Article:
# EdPlace's Year 5 and 6 Home Learning Science Lesson: Forces

Looking for short lessons to keep your child engaged and learning? Our experienced team of teachers have created English, maths and science lessons for the home, so your child can learn no matter where they are.  And, as all activities are self-marked, you really can encourage your child to be an independent learner.

Get them started on the lesson below and then jump into our teacher-created activities to practice what they've learnt. We've recommended five to ensure they feel secure in their knowledge-5-a-day helps keeps the learning loss at bay (or so we think!).

Are they keen to start practising straight away? Head to the bottom of the page to find the activities.

Now...onto the lesson!

KS2 Statutory Requirements for Science
Year 5 and 6 students can identify the effects of air resistance, water resistance and friction that act between moving surfaces

## Resistance is futile – learning about friction isn’t so rough!

Forces are an integral part of everyday life, and we simply couldn’t live without them.  However, when it comes to seeing how forces interact it can be very confusing.  We aim to break down your child’s resistance to finding out about forces and oil the wheels of understanding so that the subject ceases to be a great weight.  We're really confident that if they follow our step-by-step approach they'll be able to:

1) Understand how friction arises between surfaces, even in the air, and what effect that has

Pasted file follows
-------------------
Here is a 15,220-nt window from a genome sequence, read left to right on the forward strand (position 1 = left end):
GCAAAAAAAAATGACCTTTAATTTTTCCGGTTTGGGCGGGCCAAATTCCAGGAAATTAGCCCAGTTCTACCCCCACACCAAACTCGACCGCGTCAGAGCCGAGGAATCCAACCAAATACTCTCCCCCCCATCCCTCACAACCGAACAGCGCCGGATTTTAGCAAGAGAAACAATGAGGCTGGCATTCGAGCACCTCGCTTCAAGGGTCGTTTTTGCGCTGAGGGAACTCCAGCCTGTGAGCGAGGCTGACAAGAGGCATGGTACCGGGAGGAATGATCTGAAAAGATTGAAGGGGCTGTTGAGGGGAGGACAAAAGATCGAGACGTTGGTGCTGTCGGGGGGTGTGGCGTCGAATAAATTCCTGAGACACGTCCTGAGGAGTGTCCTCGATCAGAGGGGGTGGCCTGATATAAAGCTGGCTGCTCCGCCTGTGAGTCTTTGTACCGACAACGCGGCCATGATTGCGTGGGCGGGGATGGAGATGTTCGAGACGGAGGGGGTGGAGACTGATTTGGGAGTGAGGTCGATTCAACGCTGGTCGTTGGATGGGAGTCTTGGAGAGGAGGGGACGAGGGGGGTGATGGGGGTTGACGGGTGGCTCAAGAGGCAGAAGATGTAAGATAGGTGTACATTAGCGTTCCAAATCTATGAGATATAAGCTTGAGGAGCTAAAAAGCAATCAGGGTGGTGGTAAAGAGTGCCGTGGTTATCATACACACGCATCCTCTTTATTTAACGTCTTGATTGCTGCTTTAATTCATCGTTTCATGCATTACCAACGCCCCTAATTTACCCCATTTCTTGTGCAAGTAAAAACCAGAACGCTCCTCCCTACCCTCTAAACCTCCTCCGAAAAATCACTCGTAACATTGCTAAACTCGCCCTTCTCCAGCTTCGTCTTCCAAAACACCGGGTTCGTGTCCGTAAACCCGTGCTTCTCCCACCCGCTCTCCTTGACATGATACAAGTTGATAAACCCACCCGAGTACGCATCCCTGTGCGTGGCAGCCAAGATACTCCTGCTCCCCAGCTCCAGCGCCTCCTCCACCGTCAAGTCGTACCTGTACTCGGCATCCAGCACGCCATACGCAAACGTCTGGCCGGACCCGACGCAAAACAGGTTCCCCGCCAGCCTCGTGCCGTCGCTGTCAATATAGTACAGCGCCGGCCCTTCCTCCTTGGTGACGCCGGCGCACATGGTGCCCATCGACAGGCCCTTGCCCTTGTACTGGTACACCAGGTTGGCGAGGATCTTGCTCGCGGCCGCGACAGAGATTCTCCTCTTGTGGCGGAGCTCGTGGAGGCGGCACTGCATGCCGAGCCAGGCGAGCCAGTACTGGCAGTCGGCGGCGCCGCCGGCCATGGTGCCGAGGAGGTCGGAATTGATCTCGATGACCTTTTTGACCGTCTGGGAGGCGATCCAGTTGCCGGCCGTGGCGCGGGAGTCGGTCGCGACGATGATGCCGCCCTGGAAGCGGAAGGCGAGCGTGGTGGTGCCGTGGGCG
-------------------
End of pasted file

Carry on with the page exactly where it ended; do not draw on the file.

2) Apply this understanding to a given scenario

3) Explain this back to you to show their understanding

## Step 1 - A Push in the Right Direction

Before you tackle this topic with your child it's important to highlight a couple of key points.  Why not begin by explaining that forces are two-way things. If you’re sitting on a chair, that’s gravity holding you down. Is that it?  How come you don’t keep falling towards the centre of the Earth, then?  Something must be stopping you.  The chair?  Must be.  That means that if there’s a force pulling you down, and you’re not moving, then there has to be a force holding you up – it’s the chair!  The chair must be providing an upward force against you to balance your downward force caused by gravity.  A really good way to demonstrate this to your child is to put a balloon between you and the chair, you’ll see those two forces as the balloon starts to squash!

Words to go over with your child include: